In our modern feminist culture I think a lot of us women are made to feel that there are only two ways to live: either give in to patriarchal expectations about women's roles and be enslaved to the male authorities in your life; or be free of such expectations, take charge of your own life and live as you please. Yet it is an inescapable fact that the most obvious and practical way for a Christian woman to serve Jesus is through serving other people--and quite often those people will be overbearing male authorities. But just because you might take on the appearance of being a woman who is still "backward" and "traditional" ("She probably has low self-esteem, the poor, uneducated thing"), if your real motivation is serving Jesus, you can be sure that he will not misread your actions. He won't despise you as unenlightened and unliberated because you quietly serve a selfish and demanding husband, father or boss, but will recognize your service as being done solely out of devotion to him.

Monday, July 19, 2010

Matthew 8:5-13 - "And when he had entered Capernaum, a centurion came to him..."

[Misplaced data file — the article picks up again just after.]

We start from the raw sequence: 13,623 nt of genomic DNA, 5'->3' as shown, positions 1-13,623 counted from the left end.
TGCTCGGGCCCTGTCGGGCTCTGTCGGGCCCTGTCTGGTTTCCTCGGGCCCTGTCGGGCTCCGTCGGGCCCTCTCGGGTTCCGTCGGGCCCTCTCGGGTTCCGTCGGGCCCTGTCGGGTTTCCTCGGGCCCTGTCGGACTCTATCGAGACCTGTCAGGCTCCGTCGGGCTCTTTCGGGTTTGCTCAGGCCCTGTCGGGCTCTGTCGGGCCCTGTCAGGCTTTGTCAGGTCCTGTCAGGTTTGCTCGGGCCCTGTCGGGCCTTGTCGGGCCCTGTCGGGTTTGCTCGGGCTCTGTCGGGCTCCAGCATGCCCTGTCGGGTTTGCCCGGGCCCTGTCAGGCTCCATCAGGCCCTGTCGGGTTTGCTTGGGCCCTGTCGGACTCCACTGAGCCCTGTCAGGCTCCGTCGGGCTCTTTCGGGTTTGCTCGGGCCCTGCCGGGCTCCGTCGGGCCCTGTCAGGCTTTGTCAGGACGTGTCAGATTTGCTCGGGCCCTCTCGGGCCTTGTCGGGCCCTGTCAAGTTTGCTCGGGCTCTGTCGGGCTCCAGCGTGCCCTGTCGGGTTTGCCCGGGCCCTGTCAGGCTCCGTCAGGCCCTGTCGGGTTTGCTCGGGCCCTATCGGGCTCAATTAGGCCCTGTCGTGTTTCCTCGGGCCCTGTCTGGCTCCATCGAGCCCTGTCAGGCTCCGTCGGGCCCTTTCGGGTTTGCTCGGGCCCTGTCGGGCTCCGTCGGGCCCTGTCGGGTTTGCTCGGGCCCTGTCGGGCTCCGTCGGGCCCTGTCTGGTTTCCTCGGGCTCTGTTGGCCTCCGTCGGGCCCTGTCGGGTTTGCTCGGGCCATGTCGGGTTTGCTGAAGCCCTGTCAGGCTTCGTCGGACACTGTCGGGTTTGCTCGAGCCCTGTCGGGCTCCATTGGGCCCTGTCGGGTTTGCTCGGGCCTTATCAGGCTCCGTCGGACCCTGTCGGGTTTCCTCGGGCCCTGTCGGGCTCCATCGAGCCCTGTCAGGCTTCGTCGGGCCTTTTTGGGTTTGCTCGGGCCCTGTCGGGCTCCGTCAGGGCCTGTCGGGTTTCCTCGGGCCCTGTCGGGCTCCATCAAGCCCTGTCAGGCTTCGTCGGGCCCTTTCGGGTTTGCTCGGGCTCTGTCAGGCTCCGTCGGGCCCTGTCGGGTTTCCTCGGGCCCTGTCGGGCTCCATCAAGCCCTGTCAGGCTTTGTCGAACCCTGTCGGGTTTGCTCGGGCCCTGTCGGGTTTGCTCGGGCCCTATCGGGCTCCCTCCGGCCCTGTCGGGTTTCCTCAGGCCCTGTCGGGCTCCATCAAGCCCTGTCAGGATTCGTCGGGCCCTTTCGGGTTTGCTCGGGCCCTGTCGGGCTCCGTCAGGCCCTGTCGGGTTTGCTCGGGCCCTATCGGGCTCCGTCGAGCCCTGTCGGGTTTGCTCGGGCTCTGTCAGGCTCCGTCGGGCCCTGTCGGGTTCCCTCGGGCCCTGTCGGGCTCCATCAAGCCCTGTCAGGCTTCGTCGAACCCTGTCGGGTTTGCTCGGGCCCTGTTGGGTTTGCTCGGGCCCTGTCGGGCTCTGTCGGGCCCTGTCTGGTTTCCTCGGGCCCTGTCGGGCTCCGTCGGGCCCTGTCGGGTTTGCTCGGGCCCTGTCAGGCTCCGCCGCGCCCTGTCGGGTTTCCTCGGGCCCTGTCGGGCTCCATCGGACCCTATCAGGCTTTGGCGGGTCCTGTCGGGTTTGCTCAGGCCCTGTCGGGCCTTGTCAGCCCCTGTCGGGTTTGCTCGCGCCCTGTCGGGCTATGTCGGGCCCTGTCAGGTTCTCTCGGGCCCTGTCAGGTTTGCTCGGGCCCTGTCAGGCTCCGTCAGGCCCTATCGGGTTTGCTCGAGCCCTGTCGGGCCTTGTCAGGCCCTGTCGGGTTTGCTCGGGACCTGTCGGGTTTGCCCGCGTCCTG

Jesus moves from healing a leper with weak faith to granting the request of a centurion Gentile whose faith surpasses anyone's that he has seen in Israel. In the eyes of Jesus this Gentile man's faith is a foreshadowing of the great gathering of the Gentile nations into the kingdom from the far corners of the world. They will eat at the table with Abraham, Isaac and Jacob while those in the Jewish nation who did not believe will become outcasts. This man who comes to Jesus is probably a Roman, and as a centurion he is in charge of many troops. There's a debate about whether the boy who suffers paralysis is his son or a servant of the house, but whatever the case the centurion is distressed over his condition and seeks out Jesus' help.

Jesus is willing to come to the centurion's house ("I will come and heal him"), yet the centurion prevents him saying, "Lord, I am not worthy for you to come under my roof." Jews don't normally enter the homes of unclean Gentiles and the centurion wants to respect that custom even though Jesus is quite willing to break it. What impresses Jesus about this man is that he not only humbles himself in acknowledgement of his lowly status as a Gentile, but he recognizes that Jesus' offer to visit isn't necessary to the actual healing. He knows Jesus is only condescending to make this gesture to aid his own belief, and out of respect for propriety he is willing to decline because he believes a mere word from Jesus is all that's needed.